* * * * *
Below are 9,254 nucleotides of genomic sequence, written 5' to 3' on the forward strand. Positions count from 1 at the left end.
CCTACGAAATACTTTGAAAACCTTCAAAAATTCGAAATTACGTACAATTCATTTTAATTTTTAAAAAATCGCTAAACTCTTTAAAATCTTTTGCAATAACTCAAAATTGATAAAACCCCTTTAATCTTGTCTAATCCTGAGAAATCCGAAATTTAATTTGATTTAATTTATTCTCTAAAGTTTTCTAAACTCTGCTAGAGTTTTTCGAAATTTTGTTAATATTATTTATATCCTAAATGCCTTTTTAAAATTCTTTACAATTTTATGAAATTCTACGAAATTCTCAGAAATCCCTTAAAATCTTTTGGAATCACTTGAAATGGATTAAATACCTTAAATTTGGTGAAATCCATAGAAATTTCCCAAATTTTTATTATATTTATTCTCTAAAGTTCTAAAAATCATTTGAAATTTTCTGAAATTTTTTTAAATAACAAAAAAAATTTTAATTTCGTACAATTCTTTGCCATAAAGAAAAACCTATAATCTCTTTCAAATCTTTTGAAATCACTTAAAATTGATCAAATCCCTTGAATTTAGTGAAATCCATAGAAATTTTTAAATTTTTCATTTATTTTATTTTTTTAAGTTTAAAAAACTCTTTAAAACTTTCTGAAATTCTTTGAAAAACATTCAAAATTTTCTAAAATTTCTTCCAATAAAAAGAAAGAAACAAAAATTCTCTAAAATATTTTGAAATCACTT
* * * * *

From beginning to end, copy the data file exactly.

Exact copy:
Below are 9,254 nucleotides of genomic sequence, written 5' to 3' on the forward strand. Positions count from 1 at the left end.
CCTACGAAATACTTTGAAAACCTTCAAAAATTCGAAATTACGTACAATTCATTTTAATTTTTAAAAAATCGCTAAACTCTTTAAAATCTTTTGCAATAACTCAAAATTGATAAAACCCCTTTAATCTTGTCTAATCCTGAGAAATCCGAAATTTAATTTGATTTAATTTATTCTCTAAAGTTTTCTAAACTCTGCTAGAGTTTTTCGAAATTTTGTTAATATTATTTATATCCTAAATGCCTTTTTAAAATTCTTTACAATTTTATGAAATTCTACGAAATTCTCAGAAATCCCTTAAAATCTTTTGGAATCACTTGAAATGGATTAAATACCTTAAATTTGGTGAAATCCATAGAAATTTCCCAAATTTTTATTATATTTATTCTCTAAAGTTCTAAAAATCATTTGAAATTTTCTGAAATTTTTTTAAATAACAAAAAAAATTTTAATTTCGTACAATTCTTTGCCATAAAGAAAAACCTATAATCTCTTTCAAATCTTTTGAAATCACTTAAAATTGATCAAATCCCTTGAATTTAGTGAAATCCATAGAAATTTTTAAATTTTTCATTTATTTTATTTTTTTAAGTTTAAAAAACTCTTTAAAACTTTCTGAAATTCTTTGAAAAACATTCAAAATTTTCTAAAATTTCTTCCAATAAAAAGAAAGAAACAAAAATTCTCTAAAATATTTTGAAATCACTT